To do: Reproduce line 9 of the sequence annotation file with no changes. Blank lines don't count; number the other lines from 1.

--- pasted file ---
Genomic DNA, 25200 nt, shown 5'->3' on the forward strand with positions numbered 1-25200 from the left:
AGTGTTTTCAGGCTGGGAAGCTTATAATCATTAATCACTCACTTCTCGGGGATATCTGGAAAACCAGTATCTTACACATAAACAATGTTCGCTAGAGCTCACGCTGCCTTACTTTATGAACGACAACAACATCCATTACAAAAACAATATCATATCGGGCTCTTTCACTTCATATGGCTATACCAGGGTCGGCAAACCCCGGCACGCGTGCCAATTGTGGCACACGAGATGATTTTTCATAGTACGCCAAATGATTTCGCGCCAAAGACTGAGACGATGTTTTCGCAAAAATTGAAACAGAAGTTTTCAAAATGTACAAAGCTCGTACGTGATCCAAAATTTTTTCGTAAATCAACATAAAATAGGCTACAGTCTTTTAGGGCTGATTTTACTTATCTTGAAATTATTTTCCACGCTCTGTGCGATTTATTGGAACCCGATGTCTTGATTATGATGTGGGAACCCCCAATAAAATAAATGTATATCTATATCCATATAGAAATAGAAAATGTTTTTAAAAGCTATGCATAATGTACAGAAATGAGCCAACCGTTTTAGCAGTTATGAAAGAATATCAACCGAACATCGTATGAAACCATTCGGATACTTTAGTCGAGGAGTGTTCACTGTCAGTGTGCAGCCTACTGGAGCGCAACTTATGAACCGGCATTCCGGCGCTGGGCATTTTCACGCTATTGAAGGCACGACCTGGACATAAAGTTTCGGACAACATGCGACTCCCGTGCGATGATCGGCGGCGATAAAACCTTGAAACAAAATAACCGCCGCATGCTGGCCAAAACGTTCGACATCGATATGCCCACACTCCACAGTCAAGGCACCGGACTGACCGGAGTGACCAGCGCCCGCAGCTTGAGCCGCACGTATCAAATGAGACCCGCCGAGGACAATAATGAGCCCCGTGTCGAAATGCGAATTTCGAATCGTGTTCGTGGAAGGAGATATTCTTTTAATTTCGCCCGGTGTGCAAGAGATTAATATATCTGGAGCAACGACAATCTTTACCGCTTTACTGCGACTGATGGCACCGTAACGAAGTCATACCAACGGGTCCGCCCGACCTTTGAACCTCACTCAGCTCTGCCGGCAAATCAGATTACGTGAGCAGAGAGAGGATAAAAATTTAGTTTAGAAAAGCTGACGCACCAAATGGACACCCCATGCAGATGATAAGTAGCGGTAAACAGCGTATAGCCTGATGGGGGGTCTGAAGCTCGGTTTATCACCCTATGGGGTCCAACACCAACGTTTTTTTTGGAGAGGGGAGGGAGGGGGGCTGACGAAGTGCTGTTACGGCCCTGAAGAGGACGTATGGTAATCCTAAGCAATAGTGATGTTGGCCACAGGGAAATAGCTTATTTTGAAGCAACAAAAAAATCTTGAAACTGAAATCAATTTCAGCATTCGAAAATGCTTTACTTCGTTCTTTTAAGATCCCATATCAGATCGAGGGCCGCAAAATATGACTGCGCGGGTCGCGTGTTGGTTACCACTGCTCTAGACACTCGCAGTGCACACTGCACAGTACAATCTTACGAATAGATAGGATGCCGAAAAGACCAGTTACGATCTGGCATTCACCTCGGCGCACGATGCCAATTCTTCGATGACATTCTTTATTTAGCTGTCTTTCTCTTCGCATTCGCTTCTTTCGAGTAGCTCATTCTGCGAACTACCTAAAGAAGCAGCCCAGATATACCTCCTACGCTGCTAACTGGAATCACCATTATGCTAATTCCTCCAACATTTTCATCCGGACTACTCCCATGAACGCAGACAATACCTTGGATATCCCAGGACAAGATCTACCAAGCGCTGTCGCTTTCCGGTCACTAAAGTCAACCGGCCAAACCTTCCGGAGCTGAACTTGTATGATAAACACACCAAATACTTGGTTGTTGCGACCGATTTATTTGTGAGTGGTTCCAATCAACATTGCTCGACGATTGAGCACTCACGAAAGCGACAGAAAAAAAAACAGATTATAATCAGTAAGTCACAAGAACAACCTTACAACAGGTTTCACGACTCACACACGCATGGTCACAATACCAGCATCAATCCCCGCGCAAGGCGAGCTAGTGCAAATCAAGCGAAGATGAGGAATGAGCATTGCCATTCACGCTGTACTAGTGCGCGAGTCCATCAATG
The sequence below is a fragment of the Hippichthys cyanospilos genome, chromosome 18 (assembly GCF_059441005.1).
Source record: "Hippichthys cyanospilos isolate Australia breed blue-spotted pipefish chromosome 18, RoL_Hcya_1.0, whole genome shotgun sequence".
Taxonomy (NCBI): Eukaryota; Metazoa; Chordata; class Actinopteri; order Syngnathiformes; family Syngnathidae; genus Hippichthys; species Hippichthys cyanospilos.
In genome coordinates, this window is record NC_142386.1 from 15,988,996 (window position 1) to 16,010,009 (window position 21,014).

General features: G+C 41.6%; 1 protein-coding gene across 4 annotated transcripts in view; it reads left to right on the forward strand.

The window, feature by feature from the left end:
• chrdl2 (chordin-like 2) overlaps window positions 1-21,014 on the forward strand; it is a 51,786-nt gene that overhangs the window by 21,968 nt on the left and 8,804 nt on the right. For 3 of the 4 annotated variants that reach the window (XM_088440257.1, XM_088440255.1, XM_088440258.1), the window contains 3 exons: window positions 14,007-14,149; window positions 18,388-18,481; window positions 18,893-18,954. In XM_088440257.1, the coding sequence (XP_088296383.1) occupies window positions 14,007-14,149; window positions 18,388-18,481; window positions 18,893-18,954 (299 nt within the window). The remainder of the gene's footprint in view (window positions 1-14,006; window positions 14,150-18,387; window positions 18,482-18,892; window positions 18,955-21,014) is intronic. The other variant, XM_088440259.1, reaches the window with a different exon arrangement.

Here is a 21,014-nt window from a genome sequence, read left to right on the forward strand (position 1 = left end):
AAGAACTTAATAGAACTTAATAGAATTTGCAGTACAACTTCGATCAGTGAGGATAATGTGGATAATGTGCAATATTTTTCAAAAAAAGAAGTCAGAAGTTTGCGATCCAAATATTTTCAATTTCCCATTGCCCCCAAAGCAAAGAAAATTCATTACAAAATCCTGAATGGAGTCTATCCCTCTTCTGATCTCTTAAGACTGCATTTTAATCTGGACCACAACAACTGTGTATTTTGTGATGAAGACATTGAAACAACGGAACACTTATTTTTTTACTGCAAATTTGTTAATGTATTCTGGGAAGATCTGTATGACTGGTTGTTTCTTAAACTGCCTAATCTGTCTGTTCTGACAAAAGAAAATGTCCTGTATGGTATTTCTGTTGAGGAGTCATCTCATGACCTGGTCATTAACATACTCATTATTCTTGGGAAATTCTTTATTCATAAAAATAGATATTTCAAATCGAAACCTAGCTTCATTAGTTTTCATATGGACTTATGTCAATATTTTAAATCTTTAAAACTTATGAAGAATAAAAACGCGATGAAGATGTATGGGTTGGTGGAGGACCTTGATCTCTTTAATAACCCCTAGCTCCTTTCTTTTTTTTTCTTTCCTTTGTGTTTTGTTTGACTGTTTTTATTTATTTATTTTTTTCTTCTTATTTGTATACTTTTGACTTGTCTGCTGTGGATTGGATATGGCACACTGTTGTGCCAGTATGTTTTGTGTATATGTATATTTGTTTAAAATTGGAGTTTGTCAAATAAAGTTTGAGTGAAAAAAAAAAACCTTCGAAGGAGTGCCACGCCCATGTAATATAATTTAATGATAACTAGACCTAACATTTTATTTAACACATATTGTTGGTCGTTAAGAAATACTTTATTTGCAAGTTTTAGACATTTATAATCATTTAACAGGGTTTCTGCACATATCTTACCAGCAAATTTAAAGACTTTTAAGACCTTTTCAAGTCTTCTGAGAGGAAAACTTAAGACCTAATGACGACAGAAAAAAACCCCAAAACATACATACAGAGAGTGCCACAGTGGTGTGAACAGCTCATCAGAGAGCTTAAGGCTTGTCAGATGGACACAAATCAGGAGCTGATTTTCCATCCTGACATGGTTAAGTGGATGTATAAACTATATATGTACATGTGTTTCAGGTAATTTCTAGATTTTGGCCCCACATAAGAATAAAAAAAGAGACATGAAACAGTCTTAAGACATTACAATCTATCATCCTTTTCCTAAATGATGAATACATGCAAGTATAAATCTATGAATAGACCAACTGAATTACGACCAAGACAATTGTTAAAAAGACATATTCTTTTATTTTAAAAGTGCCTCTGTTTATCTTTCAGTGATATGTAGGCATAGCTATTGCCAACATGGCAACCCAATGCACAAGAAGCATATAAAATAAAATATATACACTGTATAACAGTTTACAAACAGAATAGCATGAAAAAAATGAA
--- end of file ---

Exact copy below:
• chrdl2 (chordin-like 2) overlaps window positions 1-21,014 on the forward strand; it is a 51,786-nt gene that overhangs the window by 21,968 nt on the left and 8,804 nt on the right. For 3 of the 4 annotated variants that reach the window (XM_088440257.1, XM_088440255.1, XM_088440258.1), the window contains 3 exons: window positions 14,007-14,149; window positions 18,388-18,481; window positions 18,893-18,954. In XM_088440257.1, the coding sequence (XP_088296383.1) occupies window positions 14,007-14,149; window positions 18,388-18,481; window positions 18,893-18,954 (299 nt within the window). The remainder of the gene's footprint in view (window positions 1-14,006; window positions 14,150-18,387; window positions 18,482-18,892; window positions 18,955-21,014) is intronic. The other variant, XM_088440259.1, reaches the window with a different exon arrangement.